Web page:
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“Children under 5, most vulnerable to malaria and malnutrition, report symptoms early!”

A Paediatric Nurse Specialist at the Tamale Central Hospital in the Northern Region, Ms Feruza Abdulai, has admonished parents and caregivers of children under five years to report symptoms of illnesses including malaria to health facilities early for prompt attention.

She said children under five record high morbidity and mortality cases, hence early detection of signs and symptoms of diseases for appropriate medical care, could help prevent deaths.

Ms Faruza speaking in an interview with Diamond News on the subject of malaria and malnutrition in children said all medical conditions could be managed in time at the health facility especially when reported in the early stages.

Malaria, a disease caused by parasites transmitted to people through the infected female Anopheles mosquitoes. Although it is life-threatening, it is preventable and treatable.

“Unfortunately some of the cases come with severe malaria and they also have other conditions attached such as cerebral malaria, anemia and malnutrition.”

According to the Paediatric Nurse, when the malaria parasite load is very high, some finds ways into the brain causing what is referred to as (Cerebral malaria).

“When this happens, the child becomes unconscious. It has other neurological signs coming along as a result of the parasite in the brain. It is a serious condition that can result in death. Even those who survive and are managed by us [health professionals] develop comorbidities such as speech difficulties, hearing impairment and some challenges during walking,” she cautioned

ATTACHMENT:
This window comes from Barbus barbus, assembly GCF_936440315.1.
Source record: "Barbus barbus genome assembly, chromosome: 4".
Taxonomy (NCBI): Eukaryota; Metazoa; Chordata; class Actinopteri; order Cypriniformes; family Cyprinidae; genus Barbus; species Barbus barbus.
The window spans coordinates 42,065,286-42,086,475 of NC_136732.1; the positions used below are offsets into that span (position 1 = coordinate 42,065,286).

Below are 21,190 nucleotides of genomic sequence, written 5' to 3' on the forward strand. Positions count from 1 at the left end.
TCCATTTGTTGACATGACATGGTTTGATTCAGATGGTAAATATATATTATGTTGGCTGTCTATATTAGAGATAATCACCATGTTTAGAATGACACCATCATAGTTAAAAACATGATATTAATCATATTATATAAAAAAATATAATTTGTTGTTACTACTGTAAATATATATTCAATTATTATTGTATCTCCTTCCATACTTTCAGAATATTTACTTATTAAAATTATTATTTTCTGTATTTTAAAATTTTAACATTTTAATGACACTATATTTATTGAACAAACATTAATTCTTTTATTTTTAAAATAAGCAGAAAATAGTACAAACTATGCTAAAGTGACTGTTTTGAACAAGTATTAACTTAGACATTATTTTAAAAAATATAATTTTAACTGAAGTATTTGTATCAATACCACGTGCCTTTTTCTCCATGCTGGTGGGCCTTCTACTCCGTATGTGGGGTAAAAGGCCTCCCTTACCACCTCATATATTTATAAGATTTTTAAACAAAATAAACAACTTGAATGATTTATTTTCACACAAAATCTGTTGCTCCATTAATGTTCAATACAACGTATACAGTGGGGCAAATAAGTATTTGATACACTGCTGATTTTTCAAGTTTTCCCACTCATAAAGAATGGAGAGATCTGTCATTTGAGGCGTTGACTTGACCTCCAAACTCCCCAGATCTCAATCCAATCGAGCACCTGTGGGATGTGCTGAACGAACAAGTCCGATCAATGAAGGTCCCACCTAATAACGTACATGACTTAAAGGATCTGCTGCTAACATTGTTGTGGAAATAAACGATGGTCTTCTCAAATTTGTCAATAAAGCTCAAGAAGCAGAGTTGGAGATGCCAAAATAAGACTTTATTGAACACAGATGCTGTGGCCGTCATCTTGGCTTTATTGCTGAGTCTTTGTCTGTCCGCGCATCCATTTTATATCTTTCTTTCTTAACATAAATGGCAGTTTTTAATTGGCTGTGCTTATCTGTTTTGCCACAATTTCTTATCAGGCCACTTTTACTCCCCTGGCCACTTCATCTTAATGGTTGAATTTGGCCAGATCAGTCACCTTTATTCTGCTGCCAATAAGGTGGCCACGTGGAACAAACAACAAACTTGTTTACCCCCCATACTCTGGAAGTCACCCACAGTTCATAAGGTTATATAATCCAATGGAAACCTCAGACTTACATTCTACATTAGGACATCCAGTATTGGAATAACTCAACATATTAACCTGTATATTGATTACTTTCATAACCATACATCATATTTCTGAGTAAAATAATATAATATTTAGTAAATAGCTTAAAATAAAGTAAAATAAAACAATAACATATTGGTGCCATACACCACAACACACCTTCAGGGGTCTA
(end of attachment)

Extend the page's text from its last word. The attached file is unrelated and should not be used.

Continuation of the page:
Anemia she explained is when the parasite sucks the blood and results in low hemoglobin.  Being malnourished can predispose children to malaria, vice versa.

According to the UN children’s fund UNICEF “Every two minutes, a child under 5 dies of malaria. And children in this bracket are the most vulnerable group to be affected by malaria.

In the WHO African Region, about 65% (274,000) of deaths that occurred in 2019 were in children less than 5 years old.

Sub-Saharan Africa contributed about 24 million fatal cases among children to the global figure. It is sad to note that a greater number of the deaths recorded are said to be preventable and treatable (UNICEF, 2021).

It has also been noted that most beneficiaries of mosquito nets do not use them as prescribed as some prefer to use them for other purposes such as fencing their gardens among others.

In a related development, Nutritionist and Public Health Specialist with the Ghana Health Service, Bono East Regional Directorate, Ms. Joana Yinpaab Duubon, also speaking to Diamond News in an interview, said the WHO has proven that about 45% of deaths among under five year old children are connected to under nutrition and mostly these are found in low and middle income countries.

 “There is a direct interaction between inadequate dietary intake and disease which result in undernutrition.[This means that,] a child who does not eat enough does not build a strong immune system to fight infection and disease thereby making the child prone to infections and diseases and vice versa which results in malnutrition.”

Ms. Duubon stated that when the child’s nutrition level is low the body cannot fight the malaria parasite and especially for children who are inadequately fed with breast milk or food and are malnourished, they are more susceptible to getting infected by malaria due to their lowered immunity.

 Story by: Nyadror Adanuti Nelson | www.diamondfmonline.com

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